The American Thanksgiving long weekend is over. As of today, we’re just a month away from Christmas. For horror fans, this could mean only one thing – Christmas-themed horror movies. And what better place to start than re-visiting one of the best Christmas horror movies, Black Christmas. Not surprisingly, like just about every horror movie, this horror classic got the remake treatment in the 2000’s. For this Yule-lish edition of Re-Animated, I compare the 1974 Black Christmas with its 2006 remake.
Black Christmas is a Chilling Proto-Slasher
When horror fans discuss the slasher movie, they often cite John Carpenter’s Halloween as the sub-genre’s benchmark. Alfred Hitchcock’s Psycho and The Texas Chainsaw Massacre also justifiably get a lot of credit as early influencers. Discussed far less often is Bob Clark’s Black Christmas, which is unfortunate given how damn disturbing it is in spite of its age. Clark’s ‘The Killer is in the House’ shocker does so many things right.
Little hints of patholgy are dropped here and there in the phone calls. Not enough to identify the killer, but more than enough for your imagination to run wild.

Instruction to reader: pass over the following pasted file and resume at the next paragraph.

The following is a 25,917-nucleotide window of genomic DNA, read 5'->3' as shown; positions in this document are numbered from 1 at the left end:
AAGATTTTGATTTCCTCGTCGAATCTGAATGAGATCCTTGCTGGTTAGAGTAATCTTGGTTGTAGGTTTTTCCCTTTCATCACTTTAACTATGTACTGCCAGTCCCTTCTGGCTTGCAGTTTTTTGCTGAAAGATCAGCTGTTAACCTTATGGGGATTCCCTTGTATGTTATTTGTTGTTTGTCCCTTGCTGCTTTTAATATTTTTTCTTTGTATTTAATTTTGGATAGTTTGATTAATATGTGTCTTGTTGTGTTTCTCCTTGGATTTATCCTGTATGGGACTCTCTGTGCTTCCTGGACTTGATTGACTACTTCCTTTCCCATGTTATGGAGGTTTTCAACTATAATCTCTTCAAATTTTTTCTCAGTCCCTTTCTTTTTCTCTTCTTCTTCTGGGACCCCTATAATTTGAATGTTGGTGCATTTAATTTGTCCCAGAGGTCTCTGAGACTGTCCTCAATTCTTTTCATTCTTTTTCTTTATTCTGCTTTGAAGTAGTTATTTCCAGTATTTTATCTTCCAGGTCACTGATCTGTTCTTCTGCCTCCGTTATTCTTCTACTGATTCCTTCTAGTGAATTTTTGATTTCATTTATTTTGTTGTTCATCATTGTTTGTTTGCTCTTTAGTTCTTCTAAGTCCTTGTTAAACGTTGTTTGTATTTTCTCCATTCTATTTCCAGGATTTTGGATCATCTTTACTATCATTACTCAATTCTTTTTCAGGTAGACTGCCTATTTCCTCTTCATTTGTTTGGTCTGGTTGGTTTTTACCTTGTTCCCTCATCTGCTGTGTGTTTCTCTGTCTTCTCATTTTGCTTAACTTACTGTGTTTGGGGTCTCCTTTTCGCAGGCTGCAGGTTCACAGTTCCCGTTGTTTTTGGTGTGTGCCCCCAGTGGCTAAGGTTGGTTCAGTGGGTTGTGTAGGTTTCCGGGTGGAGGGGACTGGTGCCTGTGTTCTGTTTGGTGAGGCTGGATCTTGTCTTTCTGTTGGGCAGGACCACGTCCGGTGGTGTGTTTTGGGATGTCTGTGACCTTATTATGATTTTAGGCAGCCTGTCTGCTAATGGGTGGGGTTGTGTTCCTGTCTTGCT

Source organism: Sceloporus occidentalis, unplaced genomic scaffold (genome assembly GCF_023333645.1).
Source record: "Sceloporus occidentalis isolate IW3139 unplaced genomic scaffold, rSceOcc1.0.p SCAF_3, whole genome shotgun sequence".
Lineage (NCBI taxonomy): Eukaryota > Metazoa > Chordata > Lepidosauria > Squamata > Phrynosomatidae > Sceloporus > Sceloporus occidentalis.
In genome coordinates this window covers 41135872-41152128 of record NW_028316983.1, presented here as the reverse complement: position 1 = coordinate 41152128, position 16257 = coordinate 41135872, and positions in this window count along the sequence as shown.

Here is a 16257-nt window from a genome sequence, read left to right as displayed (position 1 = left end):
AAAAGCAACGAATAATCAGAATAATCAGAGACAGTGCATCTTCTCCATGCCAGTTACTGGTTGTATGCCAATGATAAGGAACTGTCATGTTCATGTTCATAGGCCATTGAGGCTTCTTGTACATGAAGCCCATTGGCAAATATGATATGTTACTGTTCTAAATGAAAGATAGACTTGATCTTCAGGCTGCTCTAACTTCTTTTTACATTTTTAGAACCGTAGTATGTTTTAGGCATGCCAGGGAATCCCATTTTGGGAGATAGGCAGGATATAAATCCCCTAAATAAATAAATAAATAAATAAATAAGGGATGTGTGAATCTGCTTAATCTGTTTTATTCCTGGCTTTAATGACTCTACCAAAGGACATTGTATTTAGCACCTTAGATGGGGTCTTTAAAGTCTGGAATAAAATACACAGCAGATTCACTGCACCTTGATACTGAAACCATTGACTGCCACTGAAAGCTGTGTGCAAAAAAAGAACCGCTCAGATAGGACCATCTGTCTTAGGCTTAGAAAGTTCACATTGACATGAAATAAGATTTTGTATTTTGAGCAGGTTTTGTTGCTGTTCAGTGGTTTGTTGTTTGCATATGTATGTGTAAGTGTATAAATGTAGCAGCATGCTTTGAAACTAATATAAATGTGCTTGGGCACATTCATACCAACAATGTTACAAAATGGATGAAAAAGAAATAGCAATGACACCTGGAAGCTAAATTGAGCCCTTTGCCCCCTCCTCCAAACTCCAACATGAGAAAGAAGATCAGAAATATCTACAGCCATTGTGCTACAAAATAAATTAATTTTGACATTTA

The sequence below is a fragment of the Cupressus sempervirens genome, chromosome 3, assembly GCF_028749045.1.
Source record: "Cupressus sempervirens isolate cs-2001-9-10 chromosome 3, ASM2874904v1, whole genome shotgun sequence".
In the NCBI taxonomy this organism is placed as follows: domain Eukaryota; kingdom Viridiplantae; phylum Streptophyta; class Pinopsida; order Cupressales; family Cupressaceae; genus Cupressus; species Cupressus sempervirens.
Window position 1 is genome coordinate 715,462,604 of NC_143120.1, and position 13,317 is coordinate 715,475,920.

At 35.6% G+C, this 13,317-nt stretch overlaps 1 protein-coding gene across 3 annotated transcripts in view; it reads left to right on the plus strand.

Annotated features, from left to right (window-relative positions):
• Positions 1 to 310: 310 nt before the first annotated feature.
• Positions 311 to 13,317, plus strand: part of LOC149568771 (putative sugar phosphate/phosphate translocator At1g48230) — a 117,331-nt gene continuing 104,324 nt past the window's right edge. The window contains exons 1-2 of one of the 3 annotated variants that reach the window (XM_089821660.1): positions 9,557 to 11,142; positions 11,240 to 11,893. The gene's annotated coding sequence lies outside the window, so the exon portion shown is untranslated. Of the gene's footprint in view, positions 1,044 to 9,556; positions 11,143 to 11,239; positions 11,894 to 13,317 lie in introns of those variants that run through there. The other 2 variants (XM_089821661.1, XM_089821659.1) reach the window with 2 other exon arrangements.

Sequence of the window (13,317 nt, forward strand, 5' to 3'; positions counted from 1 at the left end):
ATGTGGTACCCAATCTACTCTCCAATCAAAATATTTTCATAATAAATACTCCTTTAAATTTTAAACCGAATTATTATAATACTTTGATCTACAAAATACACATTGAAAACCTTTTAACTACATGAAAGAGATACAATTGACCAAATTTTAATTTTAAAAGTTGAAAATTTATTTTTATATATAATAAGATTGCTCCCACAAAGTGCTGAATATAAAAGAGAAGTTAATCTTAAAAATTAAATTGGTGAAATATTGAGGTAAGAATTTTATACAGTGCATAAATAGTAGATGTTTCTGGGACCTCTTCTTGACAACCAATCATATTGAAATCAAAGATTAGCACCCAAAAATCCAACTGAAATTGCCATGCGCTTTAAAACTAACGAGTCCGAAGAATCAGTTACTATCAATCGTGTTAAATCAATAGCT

First and foremost, ‘The Caller’s” phone messages, which are sparingly interspersed over the movie, are more frightening than any special effect. Whether it’s what’s said or the voice itself, the obscene calls still shock and disturb even after 40 years. Little hints of pathology are dropped here and there in the phone calls. Not enough to identify the killer, but more than enough for your imagination to run wild. And it’s here where Black Christmas works best. So much is left to the imagination. The death scenes suggest more than they show. You never see the killer’s full face. One terrifying scene shows you the killer’s wild eyes, but that’s as much as you get.
A Lot of Christmas Music Is Depressing and Downright Creepy
Let’s face it. Roughly half of all Christmas songs are kind of a downer. In fact, some Christmas songs are downright creepy. It may seem counterintuitive, but Christmas songs make for pretty decent horror movie scores. And Bob Clark uses Christmas carols with an almost simple effectiveness to elicit a nightmarish atmosphere. Margot Kidder’s death scene juxtaposed with carollers singing O Come All Ye Faithful is one of several movie highlights. Like the rest of the movie, the score is minimalist but so good at evoking a feeling of dread.
Like the rest of the movie, the score is minimalist but so good at evoking a feeling of dread.
Not everything works in Black Christmas. Some of the humour feels oddly misplaced.It works in some cases, but disrupts the flow of the movie in others. But this is a pretty minor quibble. Black Christmas boasts a strong cast that includes genre favourite John Saxon, Olivia Hussey, Kier Dullea, and a scene-stealing Margot Kidder. Canadian comedy legend Andrea Martin also turns up in one of her earliest roles.
The 2006 Black Christmas Remake Is a Humbug